Depending on what she found, my grandmother called her Saturday bargain hunting ritual either a garage sale or a garbage sale. I’m not sure how highly she rated the box of National Geographic magazines she bought and gave me when I was 10. But for me, that trove of magazines represented the most glorious of garage sales. Tucked in that musty box was a tattered 1962 edition with a story on Rapa Nui (Easter Island). For days, I peered at the pictures. I marveled at the mysterious moai, the towering monolithic statues. I became transfixed by the exotic landscapes of this most remote of inhabited islands. One day, I vowed, I would visit this isolated Polynesian outpost.
Fast forward a few decades and I found myself leading a NASA-funded study in the Atacama Desert of northern Chile. It was part of a three-year project to further understand the thermal behavior of caves. Our aim was to apply the lessons learned from Earth to finding caves on Mars and other planets. While I was planning my first Atacama expedition, I realized I was within striking distance of Rapa Nui.
I had to decide. Should I finance this tacked-on trip myself? I didn’t ponder long. I simply had to go. And, I realized it too had to be a science trip. So, during the first year of the NASA cave detection project, I prepared for back-to-back expeditions—first to the driest desert on earth, then to the “navel of the world,” Easter Island. A childhood dream was coming into focus.
As part of my preparations, I deep dove into literature on the island’s environmental and cultural history. I learned that between 800 and 1200 CE, the entire island underwent a human-exacerbated environmental transformation. Many consider this transformation an environmental calamity. Colleagues and I later described it as a “catastrophic ecological shift.”
While humans were certainly part of the equation, other variables contributed to this shift as well. Human colonization was inauspiciously timed with an extended drought. The ecosystems on the island occurred on relatively flat topography, were fire intolerant and contained plants and animals quite sensitive to environmental change. All of these factors are further exacerbated by the island's remoteness and small size. This Polynesian civilization shifted into high gear. The population swelled. Some estimates are well over 10,000 inhabitants. Impressive for an ancient civilization perched upon on an isolated 63-square-mile rock. Moai were carved and erected across the island. Lands were cleared for agriculture, villages and other purposes.
Unbeknownst to the ancient Rapa Nui people, they were one ingredient in a potent cocktail that pushed the ancient ecosystem beyond a threshold. When this happened, the island shifted from a palm-dominated scrub forest to a grassland. Their activities came at a heavy price.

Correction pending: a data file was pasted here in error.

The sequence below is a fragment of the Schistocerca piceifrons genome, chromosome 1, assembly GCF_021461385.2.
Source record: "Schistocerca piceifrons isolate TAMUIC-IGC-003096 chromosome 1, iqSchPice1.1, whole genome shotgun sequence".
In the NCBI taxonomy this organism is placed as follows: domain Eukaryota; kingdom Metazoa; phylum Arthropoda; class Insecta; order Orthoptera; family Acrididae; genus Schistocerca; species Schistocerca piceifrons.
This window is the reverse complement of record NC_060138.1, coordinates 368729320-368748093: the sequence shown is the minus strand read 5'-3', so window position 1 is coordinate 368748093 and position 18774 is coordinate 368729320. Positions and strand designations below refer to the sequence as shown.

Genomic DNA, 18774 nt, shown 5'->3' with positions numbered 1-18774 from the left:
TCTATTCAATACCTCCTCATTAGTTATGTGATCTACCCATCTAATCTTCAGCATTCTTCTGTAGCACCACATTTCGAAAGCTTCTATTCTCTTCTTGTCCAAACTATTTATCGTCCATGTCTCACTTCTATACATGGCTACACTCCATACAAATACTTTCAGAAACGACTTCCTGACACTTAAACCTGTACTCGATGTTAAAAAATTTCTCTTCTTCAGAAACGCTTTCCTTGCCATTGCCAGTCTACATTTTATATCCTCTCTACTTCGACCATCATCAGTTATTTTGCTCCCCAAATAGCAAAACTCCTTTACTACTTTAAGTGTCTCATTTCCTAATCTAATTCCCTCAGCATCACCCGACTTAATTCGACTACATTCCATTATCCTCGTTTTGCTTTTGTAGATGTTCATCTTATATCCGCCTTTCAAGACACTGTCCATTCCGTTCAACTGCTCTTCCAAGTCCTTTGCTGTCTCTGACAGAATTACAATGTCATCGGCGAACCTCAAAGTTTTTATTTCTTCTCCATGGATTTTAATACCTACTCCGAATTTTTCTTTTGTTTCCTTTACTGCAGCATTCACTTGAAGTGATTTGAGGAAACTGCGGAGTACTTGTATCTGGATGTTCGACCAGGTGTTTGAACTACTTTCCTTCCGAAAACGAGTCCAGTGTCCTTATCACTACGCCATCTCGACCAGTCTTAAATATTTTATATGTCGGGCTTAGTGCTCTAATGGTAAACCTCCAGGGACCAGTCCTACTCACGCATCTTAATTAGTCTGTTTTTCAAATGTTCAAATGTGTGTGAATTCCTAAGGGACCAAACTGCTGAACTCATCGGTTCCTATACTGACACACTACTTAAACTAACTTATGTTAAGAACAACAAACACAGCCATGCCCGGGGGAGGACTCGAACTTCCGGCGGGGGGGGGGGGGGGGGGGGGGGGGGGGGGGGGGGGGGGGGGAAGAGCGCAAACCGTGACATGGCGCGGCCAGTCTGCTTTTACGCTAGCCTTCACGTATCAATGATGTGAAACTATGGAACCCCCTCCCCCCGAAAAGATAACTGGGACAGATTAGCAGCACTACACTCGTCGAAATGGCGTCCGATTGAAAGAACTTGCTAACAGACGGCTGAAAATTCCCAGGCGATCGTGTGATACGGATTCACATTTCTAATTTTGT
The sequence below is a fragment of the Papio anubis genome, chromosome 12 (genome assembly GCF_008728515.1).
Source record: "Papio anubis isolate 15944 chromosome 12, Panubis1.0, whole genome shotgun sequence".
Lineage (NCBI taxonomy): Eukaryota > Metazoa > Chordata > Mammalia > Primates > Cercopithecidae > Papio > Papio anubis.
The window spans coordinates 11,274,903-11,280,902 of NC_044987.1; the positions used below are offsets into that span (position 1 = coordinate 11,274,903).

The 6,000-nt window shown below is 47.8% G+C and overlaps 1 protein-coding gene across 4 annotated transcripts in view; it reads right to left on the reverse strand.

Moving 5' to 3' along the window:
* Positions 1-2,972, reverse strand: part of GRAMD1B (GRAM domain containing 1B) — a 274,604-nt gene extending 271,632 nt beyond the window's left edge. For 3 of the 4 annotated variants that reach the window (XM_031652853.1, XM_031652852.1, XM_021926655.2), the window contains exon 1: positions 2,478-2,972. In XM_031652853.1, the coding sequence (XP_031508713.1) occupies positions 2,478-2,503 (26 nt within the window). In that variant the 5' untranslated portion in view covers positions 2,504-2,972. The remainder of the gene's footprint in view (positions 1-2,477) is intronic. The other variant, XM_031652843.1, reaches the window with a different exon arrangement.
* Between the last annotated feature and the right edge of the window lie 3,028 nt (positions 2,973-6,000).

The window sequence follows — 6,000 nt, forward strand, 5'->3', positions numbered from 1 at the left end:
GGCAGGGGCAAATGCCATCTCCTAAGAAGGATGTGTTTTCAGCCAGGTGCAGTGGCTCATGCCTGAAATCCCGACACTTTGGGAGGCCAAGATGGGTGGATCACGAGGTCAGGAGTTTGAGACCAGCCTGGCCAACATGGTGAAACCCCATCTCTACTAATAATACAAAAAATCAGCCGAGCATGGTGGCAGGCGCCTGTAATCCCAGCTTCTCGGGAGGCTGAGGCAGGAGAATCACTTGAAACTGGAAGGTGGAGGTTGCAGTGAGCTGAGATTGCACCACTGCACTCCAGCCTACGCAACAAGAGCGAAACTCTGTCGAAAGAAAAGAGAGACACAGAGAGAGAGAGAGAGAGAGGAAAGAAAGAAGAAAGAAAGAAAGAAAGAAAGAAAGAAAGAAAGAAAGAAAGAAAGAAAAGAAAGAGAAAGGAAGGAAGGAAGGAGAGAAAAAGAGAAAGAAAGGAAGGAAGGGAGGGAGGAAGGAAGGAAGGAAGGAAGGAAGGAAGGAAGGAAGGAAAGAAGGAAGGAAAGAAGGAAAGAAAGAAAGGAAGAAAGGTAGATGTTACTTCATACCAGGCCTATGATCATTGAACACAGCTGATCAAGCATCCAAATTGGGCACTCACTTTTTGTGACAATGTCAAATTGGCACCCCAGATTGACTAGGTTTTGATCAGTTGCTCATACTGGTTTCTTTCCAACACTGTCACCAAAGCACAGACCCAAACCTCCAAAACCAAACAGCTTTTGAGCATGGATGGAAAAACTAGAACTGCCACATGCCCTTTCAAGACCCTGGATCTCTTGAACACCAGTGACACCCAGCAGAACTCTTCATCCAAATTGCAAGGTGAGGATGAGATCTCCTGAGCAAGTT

Today, Rapa Nui is dramatically different from what the first Polynesians experienced. No stands of native vegetation remain. Of the remaining 43 endemic plant species, 35 species have been listed on a sensitivity gradient from rare to critically endangered. While there are 17 species of pelagic birds that form rookeries on the island, all ground-dwelling vertebrates have gone extinct. Prior to my research on Rapa Nui, only 21 endemic insects were known. Most of these animals had not been observed since their initial discoveries. As I was poring over this information, I posited most were likely now extinct. Yet, I was confident the last bastion of Rapa Nui’s ancient ecosystems would be insects—specifically cave-dwelling insects.
In July of 2008, I departed Santiago. As we flew out over the ocean, I remember peering down from my window seat to marvel at the vastness of the Pacific between mainland Chile and Rapa Nui. I could feel the remoteness. I remember thinking, “how could anyone live there? It’s so isolated.” As the plane prepared for landing, the captain notified the passengers of a storm brewing over the island. As I was disembarking the plane into the late evening air, the rain pelted my face. I could see a coconut palm bending in the distance to the unrelenting wind. At that point, I knew. I could live on Rapa Nui.
On my first trip to the island, I set out with a four-person team on a quest to find cave-adapted endemic insects. This work was largely proof-of-concept study fueling three more cave-research expeditions to the island between 2008 and 2011. All of this work focused on the highest concentration of caves on the island, an area two miles north of Hanga Roa—the only town on the island. The cave work culminated with an Explorers Club funded project in 2011 to specifically search the deepest parts of several caves for cave-adapted insects.
Their presence would be proof-positive of endemic and relict species of ancient Rapa Nui. While some troglobites (the fancy ecological term for cave-adapted animal) may be morphologically tricky to confirm their cave-obligate tendencies, others are quite easy. Telltale signs of troglobites are the lack of pigmentation, elongated legs and/or antenna, highly reduced to no eyes, and they’re often quite hairy. Shedding surface characters in favor of this subterranean tool kit can take a while, evolutionarily speaking. So, if we were to confirm the presence of cave-adapted insects, this finding would be strongly suggestive of them adapting to subterranean Rapa Nui. As a result, these critters would be of tremendous importance for future conservation efforts.